2016 Election, Uncategorized

This Is Not The Revolutionary You Are Looking For

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There have been some truly astounding and naive (and borderline racist) attacks on Rep. John Lewis, Civil Rights icon, by supporters of the liberal Vermont Democratic currently running for President. Sanders involvement in the Civil Rights Movement was very much an aspect of his radical student days, another notch in the belt of a budding white liberal intellectual. This is not in and of itself a bad thing at all, far from it, but to act as those this makes him some sort of equal to John Lewis, let alone MLK, is whitewashing history to the point if ridiculousness. According to Mother Jones (hardly a Clinton organ, that publication) Sanders was arrested while working for CORE and SNCC, but he quit both operations entirely when participation start to hurt his grades. Mother Jones reporter Tim Murphy summarizes it this way:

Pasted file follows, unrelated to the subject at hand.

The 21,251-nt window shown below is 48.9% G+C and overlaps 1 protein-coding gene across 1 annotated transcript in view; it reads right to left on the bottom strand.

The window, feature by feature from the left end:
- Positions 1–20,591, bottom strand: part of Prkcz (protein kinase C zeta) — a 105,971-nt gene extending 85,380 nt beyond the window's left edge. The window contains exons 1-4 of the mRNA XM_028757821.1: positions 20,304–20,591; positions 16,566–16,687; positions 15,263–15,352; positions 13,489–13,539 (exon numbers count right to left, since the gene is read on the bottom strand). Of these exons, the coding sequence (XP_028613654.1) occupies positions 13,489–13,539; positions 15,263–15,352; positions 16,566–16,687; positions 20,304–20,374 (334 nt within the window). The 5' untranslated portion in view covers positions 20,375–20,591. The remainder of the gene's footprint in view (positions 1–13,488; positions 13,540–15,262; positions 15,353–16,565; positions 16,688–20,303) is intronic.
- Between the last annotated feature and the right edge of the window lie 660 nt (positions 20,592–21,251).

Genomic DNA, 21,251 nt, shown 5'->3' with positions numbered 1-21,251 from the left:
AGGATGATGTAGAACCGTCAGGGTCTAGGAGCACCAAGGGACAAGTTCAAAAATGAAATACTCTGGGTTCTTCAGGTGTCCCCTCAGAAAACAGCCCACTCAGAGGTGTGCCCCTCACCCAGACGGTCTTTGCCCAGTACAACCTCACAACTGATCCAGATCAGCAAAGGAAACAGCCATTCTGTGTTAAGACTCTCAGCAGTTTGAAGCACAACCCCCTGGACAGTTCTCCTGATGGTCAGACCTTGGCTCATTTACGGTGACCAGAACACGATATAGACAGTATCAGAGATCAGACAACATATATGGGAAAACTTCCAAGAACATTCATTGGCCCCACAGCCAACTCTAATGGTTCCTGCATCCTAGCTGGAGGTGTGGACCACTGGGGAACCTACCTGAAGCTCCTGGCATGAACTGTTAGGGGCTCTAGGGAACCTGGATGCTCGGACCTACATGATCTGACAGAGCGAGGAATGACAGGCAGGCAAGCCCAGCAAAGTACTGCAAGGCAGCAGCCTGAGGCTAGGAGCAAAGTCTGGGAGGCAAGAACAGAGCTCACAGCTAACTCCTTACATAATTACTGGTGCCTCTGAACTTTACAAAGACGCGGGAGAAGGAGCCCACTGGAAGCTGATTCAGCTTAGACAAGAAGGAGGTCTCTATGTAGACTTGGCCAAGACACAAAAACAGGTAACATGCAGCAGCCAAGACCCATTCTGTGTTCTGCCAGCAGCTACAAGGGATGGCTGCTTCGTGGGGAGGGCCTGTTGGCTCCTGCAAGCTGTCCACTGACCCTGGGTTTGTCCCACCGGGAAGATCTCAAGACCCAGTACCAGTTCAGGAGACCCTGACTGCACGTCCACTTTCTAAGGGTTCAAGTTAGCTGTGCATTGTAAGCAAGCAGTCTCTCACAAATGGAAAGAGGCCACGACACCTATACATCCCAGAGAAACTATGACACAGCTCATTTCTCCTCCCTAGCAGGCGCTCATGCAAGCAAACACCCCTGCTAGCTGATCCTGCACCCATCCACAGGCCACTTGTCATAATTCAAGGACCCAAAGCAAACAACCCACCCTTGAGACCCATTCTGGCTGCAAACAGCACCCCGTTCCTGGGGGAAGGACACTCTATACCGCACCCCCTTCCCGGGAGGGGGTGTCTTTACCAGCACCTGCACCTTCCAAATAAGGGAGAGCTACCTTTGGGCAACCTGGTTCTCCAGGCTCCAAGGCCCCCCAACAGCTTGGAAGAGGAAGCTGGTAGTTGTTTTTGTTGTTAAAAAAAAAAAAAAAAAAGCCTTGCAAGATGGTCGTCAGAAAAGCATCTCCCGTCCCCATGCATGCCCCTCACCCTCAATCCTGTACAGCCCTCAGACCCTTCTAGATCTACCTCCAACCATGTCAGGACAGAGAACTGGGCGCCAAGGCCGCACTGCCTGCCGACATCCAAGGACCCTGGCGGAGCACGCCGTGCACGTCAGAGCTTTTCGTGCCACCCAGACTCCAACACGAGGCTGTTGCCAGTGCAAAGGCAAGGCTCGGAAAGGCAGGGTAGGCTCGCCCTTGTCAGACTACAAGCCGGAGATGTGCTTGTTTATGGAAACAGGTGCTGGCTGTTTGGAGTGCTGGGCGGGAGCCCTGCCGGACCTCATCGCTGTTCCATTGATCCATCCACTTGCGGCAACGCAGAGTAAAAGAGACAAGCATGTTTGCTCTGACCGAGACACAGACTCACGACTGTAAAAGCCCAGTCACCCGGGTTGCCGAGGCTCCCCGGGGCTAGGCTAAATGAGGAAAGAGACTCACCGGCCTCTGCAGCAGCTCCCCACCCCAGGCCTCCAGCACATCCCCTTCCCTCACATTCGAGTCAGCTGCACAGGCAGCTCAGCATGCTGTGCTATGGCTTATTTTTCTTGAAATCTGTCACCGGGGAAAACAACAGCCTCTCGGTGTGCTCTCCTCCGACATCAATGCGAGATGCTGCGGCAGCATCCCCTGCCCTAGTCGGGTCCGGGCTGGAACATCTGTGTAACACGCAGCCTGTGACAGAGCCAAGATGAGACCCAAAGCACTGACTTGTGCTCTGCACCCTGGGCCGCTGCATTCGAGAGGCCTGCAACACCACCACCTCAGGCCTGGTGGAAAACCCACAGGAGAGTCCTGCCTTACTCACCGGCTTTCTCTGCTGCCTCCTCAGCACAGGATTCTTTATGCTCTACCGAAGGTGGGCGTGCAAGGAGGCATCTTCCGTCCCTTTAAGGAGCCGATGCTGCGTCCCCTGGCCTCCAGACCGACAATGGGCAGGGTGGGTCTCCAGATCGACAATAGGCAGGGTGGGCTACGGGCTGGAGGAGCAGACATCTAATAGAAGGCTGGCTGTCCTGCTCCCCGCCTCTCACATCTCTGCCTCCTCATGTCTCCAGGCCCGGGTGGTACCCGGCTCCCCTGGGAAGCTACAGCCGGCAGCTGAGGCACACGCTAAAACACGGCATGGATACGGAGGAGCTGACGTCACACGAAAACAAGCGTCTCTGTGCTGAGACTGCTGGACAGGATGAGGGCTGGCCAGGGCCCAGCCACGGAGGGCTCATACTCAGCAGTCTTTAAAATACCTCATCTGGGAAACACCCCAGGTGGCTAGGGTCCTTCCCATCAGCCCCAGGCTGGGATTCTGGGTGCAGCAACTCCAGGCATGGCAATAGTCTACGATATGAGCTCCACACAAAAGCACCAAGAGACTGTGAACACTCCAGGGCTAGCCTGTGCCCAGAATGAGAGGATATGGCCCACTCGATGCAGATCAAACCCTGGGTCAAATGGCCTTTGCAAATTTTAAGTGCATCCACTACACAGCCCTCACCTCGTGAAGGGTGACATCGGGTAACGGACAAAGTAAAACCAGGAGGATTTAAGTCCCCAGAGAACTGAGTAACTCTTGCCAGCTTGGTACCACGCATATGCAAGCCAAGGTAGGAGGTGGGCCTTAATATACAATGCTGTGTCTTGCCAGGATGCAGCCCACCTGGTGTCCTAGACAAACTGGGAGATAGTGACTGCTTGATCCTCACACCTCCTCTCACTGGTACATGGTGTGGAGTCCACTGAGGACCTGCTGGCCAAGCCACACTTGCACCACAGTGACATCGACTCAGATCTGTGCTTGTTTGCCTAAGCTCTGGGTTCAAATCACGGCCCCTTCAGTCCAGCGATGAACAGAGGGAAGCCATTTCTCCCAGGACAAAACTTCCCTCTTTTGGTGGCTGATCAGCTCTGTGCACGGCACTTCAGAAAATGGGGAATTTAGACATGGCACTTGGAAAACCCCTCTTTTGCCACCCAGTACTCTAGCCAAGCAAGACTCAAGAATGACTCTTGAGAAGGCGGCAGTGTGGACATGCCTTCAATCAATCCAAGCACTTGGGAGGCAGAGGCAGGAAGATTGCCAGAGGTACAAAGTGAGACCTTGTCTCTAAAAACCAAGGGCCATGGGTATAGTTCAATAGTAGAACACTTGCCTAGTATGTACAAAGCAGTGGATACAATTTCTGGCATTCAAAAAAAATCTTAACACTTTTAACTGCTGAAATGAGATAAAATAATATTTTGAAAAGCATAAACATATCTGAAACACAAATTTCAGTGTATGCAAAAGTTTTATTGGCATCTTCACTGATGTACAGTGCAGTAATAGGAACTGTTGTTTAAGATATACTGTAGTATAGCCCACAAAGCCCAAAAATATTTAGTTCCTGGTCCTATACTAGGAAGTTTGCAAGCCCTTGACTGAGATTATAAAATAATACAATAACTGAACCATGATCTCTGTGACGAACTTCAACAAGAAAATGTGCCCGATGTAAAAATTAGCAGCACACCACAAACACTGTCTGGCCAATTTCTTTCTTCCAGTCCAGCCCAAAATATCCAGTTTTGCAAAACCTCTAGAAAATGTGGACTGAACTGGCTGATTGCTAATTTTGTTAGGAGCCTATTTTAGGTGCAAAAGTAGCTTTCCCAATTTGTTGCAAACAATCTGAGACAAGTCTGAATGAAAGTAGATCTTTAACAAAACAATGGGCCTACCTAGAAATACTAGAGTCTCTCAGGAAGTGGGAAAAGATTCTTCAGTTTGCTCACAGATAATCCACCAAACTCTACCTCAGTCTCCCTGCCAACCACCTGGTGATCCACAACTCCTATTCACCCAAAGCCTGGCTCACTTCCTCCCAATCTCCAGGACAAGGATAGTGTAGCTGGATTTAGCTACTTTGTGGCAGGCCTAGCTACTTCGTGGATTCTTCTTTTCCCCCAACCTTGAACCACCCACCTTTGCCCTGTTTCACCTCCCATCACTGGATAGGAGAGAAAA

“Sanders’ involvement was, by comparison [to SNCC Leader and future Congressman John Lewis] brief and localized, his sacrifices limited to one arrest for protesting and a bad GPA from neglecting his studies.”